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Revisiting the Minimum Wage-Employment Debate: Throwing Out the Baby with the Bathwater?

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  • David Neumark
  • J.M. Ian Salas
  • William Wascher

Abstract

We revisit the minimum wage-employment debate, which is as old as the Department of Labor. In particular, we assess new studies claiming that the standard panel data approach used in much of the “new minimum wage research” is flawed because it fails to account for spatial heterogeneity. These new studies use research designs intended to control for this heterogeneity and conclude that minimum wages in the United States have not reduced employment. We explore the ability of these research designs to isolate reliable identifying information and test the untested assumptions in this new research about the construction of better control groups. Our evidence points to serious problems with these research designs. Moreover, new evidence based on methods that let the data identify the appropriate control groups leads to stronger evidence of disemployment effects, with teen employment elasticities near −0.3. We conclude that the evidence still shows that minimum wages pose a tradeoff of higher wages for some against job losses for others, and that policymakers need to bear this tradeoff in mind when making decisions about increasing the minimum wage.

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Paper provided by National Bureau of Economic Research, Inc in its series NBER Working Papers with number 18681.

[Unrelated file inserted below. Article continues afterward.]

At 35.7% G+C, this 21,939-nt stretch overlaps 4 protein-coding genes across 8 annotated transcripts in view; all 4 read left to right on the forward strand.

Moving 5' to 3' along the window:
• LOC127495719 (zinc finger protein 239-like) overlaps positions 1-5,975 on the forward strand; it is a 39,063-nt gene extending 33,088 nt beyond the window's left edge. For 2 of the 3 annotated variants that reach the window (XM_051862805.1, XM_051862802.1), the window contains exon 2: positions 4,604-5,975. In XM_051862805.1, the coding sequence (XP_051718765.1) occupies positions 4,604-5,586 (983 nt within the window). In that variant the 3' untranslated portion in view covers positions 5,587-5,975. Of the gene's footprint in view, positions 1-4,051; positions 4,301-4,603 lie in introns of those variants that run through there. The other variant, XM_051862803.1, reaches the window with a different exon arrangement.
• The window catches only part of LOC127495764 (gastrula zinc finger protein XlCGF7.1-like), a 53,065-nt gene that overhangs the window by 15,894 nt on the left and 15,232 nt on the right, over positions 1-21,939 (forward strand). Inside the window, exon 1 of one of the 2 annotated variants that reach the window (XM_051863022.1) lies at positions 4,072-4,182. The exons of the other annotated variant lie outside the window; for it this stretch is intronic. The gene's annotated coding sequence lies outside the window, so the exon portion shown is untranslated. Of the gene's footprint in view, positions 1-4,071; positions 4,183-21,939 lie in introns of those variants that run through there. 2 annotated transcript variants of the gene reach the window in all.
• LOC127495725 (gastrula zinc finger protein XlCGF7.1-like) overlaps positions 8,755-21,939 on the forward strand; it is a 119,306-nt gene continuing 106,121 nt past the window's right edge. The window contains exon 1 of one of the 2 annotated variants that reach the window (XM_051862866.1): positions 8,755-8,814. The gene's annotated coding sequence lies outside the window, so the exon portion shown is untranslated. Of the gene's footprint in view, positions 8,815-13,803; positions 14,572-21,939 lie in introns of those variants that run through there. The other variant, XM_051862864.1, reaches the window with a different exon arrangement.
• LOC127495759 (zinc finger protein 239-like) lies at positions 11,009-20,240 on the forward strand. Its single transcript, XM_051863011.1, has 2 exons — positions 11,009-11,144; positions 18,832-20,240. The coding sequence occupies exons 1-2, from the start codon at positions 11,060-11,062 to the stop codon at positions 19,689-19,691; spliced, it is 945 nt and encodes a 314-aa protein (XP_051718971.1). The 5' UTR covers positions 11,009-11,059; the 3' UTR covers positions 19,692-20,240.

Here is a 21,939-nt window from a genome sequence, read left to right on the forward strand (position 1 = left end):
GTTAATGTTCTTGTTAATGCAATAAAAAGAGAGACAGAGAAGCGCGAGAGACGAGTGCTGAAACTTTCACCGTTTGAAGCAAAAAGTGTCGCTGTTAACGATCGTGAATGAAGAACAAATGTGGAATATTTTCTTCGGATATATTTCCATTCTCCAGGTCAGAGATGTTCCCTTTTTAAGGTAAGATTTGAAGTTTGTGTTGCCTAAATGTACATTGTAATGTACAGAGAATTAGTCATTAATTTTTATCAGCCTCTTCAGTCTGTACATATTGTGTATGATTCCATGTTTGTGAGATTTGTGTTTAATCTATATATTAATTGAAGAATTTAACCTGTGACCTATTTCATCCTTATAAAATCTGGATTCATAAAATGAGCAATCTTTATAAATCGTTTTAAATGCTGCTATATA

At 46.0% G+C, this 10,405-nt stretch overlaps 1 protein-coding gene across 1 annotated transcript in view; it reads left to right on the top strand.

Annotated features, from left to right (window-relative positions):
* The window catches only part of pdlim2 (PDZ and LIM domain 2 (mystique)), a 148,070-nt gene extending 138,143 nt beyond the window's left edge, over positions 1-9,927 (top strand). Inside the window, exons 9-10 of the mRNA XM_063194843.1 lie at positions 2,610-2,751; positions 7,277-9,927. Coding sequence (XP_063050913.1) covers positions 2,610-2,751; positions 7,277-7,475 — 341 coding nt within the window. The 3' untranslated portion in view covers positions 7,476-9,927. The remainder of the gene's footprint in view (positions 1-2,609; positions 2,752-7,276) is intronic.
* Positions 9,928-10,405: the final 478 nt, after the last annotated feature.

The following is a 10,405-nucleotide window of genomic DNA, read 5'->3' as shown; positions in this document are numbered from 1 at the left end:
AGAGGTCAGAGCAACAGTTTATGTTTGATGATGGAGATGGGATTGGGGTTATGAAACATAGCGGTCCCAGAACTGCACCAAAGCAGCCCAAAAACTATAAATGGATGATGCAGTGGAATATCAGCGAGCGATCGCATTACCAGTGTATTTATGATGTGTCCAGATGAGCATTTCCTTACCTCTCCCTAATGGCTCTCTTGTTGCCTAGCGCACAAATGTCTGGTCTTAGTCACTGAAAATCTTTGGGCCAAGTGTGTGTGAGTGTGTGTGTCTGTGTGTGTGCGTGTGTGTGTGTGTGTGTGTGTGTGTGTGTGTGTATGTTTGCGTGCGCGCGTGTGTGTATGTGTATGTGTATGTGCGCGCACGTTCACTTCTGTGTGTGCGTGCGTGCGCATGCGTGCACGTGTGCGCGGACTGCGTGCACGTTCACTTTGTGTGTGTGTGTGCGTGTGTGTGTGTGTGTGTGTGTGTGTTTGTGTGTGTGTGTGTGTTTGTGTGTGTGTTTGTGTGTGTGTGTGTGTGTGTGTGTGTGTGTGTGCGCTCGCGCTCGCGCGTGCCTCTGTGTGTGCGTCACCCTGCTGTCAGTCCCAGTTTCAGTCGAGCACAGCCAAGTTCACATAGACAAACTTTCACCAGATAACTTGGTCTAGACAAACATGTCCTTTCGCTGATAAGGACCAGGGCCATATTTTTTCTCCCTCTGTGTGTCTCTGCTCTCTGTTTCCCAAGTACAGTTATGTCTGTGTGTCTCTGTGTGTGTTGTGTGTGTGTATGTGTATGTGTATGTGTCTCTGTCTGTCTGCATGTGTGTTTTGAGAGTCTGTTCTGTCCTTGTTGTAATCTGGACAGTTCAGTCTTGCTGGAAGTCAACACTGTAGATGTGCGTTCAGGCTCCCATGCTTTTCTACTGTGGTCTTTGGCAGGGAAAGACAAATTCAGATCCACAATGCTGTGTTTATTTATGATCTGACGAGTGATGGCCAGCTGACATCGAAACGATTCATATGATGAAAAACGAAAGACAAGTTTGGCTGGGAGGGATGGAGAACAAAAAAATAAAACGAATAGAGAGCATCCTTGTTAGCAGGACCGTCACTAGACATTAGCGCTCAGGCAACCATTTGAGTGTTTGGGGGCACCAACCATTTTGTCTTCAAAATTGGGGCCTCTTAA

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Date of creation: Jan 2013
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Handle: RePEc:nbr:nberwo:18681

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References

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  1. Arindrajit Dube & T. William Lester & Michael Reich, 2010. "Minimum Wage Effects Across State Borders: Estimates Using Contiguous Counties," The Review of Economics and Statistics, MIT Press, vol. 92(4), pages 945-964, November.
  2. Jeffrey P. Thompson, 2009. "Using Local Labor Market Data to Re-Examine the Employment Effects of the Minimum Wage," Industrial and Labor Relations Review, ILR Review, Cornell University, ILR School, vol. 62(3), pages 343-366, April.
  3. Lang, Kevin & Kahn, Shulamit, 1998. "The effect of minimum-wage laws on the distribution of employment: theory and evidence," Journal of Public Economics, Elsevier, vol. 69(1), pages 67-82, July.
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  5. David Fairris & Leon Fernandez Bujanda, 2008. "The Dissipation of Minimum Wage Gains for Workers through Labor-Labor Substitution: Evidence from the Los Angeles Living Wage Ordinance," Southern Economic Journal, Southern Economic Association, vol. 75(2), pages 473-496, October.
  6. Addison, John T. & Blackburn, McKinley L. & Cotti, Chad D., 2009. "Do minimum wages raise employment? Evidence from the U.S. retail-trade sector," Labour Economics, Elsevier, vol. 16(4), pages 397-408, August.
  7. Morten O. Ravn & Harald Uhlig, 2002. "On adjusting the Hodrick-Prescott filter for the frequency of observations," The Review of Economics and Statistics, MIT Press, vol. 84(2), pages 371-375.
  8. David Card, 1992. "Do minimum wages reduce employment? A case study of California, 1987û1989," Industrial and Labor Relations Review, ILR Review, Cornell University, ILR School, vol. 46(1), pages 38-54, October.
  9. David Card, 1992. "Using Regional Variation in Wages to Measure the Effects of the Federal Minimum Wage," Working Papers 680, Princeton University, Department of Economics, Industrial Relations Section..